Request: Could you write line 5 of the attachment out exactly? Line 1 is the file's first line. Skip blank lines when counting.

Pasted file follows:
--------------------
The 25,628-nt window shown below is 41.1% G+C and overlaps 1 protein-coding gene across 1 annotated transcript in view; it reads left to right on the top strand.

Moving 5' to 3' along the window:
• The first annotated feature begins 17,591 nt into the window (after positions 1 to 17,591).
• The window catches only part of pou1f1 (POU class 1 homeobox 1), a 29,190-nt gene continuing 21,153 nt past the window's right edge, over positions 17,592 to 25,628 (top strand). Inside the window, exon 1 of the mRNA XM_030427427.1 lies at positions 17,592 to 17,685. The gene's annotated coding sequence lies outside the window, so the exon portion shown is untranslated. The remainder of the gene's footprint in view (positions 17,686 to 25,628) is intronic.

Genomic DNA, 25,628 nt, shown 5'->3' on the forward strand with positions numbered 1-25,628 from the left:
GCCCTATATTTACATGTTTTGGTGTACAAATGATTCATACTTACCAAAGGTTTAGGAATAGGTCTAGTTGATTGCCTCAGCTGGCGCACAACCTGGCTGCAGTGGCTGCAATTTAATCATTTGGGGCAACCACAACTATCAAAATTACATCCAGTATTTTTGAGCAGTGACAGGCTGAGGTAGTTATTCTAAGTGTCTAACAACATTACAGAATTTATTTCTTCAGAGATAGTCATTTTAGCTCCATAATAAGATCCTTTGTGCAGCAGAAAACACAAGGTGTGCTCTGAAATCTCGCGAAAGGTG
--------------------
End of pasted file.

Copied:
Genomic DNA, 25,628 nt, shown 5'->3' on the forward strand with positions numbered 1-25,628 from the left: